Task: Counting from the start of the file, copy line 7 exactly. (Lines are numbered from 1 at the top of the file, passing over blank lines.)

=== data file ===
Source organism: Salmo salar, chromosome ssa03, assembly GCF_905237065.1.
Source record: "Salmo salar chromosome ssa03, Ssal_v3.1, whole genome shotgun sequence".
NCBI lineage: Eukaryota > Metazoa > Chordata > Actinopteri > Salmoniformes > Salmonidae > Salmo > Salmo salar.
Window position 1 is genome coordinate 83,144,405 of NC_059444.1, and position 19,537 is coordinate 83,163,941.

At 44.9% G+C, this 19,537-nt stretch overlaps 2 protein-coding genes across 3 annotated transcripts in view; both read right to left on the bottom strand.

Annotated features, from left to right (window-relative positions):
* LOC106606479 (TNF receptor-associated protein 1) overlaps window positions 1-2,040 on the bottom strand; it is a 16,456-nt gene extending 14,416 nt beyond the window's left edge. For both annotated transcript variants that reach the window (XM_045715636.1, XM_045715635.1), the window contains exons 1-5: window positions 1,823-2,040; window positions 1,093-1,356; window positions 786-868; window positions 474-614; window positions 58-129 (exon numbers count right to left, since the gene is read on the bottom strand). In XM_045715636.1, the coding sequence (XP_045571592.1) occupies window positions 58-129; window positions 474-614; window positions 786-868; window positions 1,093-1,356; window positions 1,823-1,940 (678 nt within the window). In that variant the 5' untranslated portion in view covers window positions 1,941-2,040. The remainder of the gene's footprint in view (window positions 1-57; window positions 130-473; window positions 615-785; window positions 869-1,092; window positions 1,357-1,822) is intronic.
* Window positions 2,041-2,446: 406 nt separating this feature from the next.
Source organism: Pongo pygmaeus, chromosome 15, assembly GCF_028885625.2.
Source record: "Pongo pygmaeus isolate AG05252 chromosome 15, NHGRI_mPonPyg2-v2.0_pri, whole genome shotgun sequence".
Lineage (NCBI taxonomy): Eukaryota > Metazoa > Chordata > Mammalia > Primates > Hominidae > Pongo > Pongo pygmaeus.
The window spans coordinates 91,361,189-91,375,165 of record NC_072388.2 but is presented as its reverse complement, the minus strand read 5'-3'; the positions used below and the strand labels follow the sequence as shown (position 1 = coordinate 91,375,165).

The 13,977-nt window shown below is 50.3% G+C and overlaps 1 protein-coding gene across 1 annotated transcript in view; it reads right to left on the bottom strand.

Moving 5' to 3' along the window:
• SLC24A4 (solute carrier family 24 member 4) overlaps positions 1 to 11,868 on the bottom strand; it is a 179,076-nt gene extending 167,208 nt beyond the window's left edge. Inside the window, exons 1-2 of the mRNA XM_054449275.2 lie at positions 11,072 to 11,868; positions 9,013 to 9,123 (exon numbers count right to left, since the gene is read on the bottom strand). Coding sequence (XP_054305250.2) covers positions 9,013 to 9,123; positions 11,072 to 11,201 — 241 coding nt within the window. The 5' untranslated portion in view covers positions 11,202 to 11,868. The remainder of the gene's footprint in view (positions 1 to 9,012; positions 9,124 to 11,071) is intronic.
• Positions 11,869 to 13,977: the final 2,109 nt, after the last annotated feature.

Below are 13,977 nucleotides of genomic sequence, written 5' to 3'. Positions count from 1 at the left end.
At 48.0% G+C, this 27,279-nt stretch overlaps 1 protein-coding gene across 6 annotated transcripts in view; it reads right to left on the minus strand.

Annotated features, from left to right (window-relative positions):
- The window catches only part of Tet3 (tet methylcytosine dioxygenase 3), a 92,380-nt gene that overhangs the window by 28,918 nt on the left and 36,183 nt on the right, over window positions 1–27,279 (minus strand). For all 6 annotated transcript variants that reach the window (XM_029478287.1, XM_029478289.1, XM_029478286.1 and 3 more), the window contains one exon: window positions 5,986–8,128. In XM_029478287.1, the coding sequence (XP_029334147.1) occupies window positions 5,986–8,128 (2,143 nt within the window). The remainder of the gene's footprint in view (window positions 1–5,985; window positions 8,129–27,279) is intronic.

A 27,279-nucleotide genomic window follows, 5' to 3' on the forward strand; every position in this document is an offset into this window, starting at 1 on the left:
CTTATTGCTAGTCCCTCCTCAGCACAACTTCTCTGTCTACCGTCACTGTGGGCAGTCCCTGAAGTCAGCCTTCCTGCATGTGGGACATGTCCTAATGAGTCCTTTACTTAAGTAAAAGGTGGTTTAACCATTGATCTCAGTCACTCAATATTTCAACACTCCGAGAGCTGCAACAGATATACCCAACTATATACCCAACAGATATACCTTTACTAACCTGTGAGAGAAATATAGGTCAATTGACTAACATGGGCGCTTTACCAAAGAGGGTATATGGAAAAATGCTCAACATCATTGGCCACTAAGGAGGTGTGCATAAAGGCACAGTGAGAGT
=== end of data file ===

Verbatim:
* LOC106606479 (TNF receptor-associated protein 1) overlaps window positions 1-2,040 on the bottom strand; it is a 16,456-nt gene extending 14,416 nt beyond the window's left edge. For both annotated transcript variants that reach the window (XM_045715636.1, XM_045715635.1), the window contains exons 1-5: window positions 1,823-2,040; window positions 1,093-1,356; window positions 786-868; window positions 474-614; window positions 58-129 (exon numbers count right to left, since the gene is read on the bottom strand). In XM_045715636.1, the coding sequence (XP_045571592.1) occupies window positions 58-129; window positions 474-614; window positions 786-868; window positions 1,093-1,356; window positions 1,823-1,940 (678 nt within the window). In that variant the 5' untranslated portion in view covers window positions 1,941-2,040. The remainder of the gene's footprint in view (window positions 1-57; window positions 130-473; window positions 615-785; window positions 869-1,092; window positions 1,357-1,822) is intronic.